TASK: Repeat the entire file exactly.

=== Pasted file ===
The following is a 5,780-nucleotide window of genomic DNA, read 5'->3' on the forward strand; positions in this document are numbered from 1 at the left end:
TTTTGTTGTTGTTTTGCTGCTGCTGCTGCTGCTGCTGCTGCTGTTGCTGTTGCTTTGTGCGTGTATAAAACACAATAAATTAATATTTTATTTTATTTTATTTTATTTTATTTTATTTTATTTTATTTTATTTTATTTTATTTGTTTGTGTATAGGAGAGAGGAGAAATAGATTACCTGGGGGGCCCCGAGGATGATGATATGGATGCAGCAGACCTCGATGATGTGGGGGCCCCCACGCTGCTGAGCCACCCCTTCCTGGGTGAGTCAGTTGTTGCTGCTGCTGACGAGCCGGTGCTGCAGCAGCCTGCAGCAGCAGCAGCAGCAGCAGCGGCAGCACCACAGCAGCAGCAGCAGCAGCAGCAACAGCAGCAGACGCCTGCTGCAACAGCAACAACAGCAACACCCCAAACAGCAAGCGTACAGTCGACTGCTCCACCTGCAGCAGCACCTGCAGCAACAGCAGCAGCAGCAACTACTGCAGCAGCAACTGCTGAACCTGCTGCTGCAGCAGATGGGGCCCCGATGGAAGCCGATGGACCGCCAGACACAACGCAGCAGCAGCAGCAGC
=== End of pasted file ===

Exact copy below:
The following is a 5,780-nucleotide window of genomic DNA, read 5'->3' on the forward strand; positions in this document are numbered from 1 at the left end:
TTTTGTTGTTGTTTTGCTGCTGCTGCTGCTGCTGCTGCTGCTGTTGCTGTTGCTTTGTGCGTGTATAAAACACAATAAATTAATATTTTATTTTATTTTATTTTATTTTATTTTATTTTATTTTATTTTATTTTATTTTATTTGTTTGTGTATAGGAGAGAGGAGAAATAGATTACCTGGGGGGCCCCGAGGATGATGATATGGATGCAGCAGACCTCGATGATGTGGGGGCCCCCACGCTGCTGAGCCACCCCTTCCTGGGTGAGTCAGTTGTTGCTGCTGCTGACGAGCCGGTGCTGCAGCAGCCTGCAGCAGCAGCAGCAGCAGCAGCGGCAGCACCACAGCAGCAGCAGCAGCAGCAGCAACAGCAGCAGACGCCTGCTGCAACAGCAACAACAGCAACACCCCAAACAGCAAGCGTACAGTCGACTGCTCCACCTGCAGCAGCACCTGCAGCAACAGCAGCAGCAGCAACTACTGCAGCAGCAACTGCTGAACCTGCTGCTGCAGCAGATGGGGCCCCGATGGAAGCCGATGGACCGCCAGACACAACGCAGCAGCAGCAGCAGC